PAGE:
First things first, are you sure that your application requires machine vision? Could the application be performed using traditional sensors or fixturing? Some cobots, for example, have built-in user-friendly palletizing wizards that can easily pick up parts placed in a grid pattern on a peg board, which would not require vision at all. Similarly, simple sorting and detection applications that don’t require high precision, could be performed using traditional sensors.

Nevertheless, a significant number of tasks require some sort of machine vision system. These include applications involving object recognition, variable object locations, quality inspection tasks, and safety.

2. Location, Inspection, or Safety?

Before you purchase a cobot arm with built-in vision, make sure that it is the right vision solution for your application. Cobots that provide seamless integration with a wide range of vision solutions from entry-level to advanced are a real plus here; broad compatibility provides more flexibility and helps to futureproof the initial cobot investment.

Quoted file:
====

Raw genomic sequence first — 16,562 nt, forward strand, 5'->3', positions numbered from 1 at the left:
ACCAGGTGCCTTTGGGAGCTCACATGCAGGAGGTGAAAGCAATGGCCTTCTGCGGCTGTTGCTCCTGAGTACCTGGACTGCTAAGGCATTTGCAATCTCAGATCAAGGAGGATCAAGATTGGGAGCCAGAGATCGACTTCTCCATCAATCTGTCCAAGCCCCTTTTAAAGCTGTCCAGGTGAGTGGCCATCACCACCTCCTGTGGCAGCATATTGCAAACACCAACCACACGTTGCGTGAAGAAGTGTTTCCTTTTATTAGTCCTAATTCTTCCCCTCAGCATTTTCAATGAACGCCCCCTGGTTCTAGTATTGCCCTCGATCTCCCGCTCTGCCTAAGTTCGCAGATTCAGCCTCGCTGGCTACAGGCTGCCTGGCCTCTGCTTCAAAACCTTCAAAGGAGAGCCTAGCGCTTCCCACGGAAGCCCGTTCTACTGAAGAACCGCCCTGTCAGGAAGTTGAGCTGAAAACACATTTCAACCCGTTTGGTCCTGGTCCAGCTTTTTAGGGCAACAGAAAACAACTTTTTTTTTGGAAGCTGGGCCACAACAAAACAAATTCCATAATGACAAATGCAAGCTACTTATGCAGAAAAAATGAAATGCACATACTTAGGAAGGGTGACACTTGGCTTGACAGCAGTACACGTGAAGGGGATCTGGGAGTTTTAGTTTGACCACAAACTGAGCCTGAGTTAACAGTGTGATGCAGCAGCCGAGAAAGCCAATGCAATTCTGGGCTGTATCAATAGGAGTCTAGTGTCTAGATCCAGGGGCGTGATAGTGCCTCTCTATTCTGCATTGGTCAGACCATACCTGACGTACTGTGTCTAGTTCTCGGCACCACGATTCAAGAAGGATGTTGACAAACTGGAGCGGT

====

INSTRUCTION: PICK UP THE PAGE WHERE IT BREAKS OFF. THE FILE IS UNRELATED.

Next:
Most vision-based applications fall into one of three subdomains: location (including path planning), inspection, and safety. For part location applications, it’s important that the vision system is capable of accurate object recognition and pose estimation.

In quality inspection roles, the system should be able to detect minute defects. This requires high-resolution cameras and advanced image processing software.

For safety applications, such as detecting when a human has approached and/ or entered the cobot’s workspace, a machine vision system will require real-time processing capabilities, robust object detection, and tracking functionality.

3. Consider Your Lighting

Lighting strongly influences image quality and, as a result, makes a major impact on the performance of vision systems. Some vision systems need consistent, high-contrast lighting conditions. Many machine vision systems come with their own illumination components to address this aspect.

Meanwhile, other machine vision solutions can cope with variable lighting conditions. Changes in ambient light levels over the course of a day might throw some vision systems, but not others. Even a change in the type of light bulb used in a factory, like switching from fluorescent to LED bulb use, can cause some vision systems to fail.

4. Select a 2D or 3D Camera

Often, 2D robotic vision works well across a wide range of simple applications with a lot of repeatability. Typical examples include barcode reading, label orientation and printing verification. However, 2D cameras only provide length and width information — not depth — which limits the number of applications they can handle.